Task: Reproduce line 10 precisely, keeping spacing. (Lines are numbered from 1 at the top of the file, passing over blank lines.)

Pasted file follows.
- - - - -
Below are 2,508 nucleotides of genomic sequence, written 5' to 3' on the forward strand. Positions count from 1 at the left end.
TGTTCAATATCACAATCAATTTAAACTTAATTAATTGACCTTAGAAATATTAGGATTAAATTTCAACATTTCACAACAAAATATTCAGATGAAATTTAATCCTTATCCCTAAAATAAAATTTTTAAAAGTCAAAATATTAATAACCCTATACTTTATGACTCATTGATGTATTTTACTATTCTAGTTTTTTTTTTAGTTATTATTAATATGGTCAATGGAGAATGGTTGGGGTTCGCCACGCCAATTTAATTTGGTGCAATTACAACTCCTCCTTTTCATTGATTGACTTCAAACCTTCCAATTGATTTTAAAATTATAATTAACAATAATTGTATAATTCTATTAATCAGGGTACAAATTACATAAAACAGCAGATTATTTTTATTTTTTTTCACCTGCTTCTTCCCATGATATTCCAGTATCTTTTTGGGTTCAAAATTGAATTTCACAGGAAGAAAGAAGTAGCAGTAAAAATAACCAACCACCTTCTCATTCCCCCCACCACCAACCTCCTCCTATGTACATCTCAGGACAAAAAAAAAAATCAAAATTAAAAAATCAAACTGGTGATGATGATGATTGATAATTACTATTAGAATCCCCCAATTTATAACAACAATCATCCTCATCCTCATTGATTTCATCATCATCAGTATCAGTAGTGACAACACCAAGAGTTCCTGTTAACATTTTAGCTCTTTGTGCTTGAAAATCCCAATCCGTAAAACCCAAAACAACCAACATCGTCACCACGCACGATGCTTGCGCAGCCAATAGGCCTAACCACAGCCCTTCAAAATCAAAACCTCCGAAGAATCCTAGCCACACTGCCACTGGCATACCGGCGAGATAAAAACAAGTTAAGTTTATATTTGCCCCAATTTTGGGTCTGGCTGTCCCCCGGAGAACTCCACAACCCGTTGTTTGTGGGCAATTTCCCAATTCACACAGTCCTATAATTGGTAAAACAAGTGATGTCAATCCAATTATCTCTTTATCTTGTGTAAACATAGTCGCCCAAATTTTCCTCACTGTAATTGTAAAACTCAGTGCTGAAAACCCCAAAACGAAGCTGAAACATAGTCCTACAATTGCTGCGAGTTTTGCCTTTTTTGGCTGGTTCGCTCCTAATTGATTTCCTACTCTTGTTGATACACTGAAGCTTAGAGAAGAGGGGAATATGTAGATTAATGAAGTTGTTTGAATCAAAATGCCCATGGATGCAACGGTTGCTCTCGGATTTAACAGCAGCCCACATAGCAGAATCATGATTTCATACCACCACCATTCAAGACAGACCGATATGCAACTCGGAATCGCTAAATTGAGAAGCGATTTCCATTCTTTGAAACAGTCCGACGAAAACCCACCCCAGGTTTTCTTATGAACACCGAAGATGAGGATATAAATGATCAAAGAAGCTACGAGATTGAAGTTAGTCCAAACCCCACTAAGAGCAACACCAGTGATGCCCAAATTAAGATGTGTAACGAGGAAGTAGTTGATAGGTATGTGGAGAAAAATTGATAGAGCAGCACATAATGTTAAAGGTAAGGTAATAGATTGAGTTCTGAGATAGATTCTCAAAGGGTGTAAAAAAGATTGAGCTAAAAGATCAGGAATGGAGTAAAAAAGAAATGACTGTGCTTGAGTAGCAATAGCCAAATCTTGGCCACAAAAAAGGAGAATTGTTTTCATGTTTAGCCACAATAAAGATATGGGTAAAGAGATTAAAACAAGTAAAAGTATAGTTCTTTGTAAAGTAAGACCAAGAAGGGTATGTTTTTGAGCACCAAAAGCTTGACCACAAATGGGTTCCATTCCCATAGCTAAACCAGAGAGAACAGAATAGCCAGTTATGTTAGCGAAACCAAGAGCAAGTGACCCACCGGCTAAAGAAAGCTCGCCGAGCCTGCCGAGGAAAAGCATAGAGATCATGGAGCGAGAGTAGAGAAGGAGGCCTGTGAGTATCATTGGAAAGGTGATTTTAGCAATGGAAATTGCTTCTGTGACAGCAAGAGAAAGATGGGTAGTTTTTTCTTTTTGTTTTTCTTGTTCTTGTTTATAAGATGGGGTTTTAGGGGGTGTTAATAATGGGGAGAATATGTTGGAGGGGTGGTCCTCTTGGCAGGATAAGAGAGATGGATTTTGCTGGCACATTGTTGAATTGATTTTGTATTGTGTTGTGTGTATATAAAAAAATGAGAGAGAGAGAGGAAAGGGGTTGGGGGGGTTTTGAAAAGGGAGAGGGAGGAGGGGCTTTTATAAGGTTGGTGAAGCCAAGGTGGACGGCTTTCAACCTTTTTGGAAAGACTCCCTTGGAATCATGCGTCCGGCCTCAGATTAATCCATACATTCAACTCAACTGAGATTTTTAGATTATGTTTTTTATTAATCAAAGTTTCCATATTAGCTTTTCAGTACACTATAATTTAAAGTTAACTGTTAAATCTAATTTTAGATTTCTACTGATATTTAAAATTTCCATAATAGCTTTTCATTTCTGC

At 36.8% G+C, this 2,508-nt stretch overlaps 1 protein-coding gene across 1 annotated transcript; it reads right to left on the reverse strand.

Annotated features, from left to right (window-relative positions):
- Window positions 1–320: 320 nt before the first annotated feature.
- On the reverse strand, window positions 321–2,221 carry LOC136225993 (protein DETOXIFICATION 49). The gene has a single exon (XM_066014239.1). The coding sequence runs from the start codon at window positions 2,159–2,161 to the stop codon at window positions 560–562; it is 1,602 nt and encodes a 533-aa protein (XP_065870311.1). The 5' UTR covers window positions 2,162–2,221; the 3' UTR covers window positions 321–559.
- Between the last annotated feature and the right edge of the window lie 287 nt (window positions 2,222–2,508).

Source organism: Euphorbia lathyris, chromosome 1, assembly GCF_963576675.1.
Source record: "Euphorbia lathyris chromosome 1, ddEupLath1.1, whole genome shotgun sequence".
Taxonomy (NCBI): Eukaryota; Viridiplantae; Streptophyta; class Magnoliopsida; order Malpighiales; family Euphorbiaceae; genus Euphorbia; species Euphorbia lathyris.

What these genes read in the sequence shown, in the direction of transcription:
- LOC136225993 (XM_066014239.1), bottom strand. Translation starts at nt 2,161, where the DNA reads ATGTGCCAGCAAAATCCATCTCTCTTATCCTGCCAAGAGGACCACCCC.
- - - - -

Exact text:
Taxonomy (NCBI): Eukaryota; Viridiplantae; Streptophyta; class Magnoliopsida; order Malpighiales; family Euphorbiaceae; genus Euphorbia; species Euphorbia lathyris.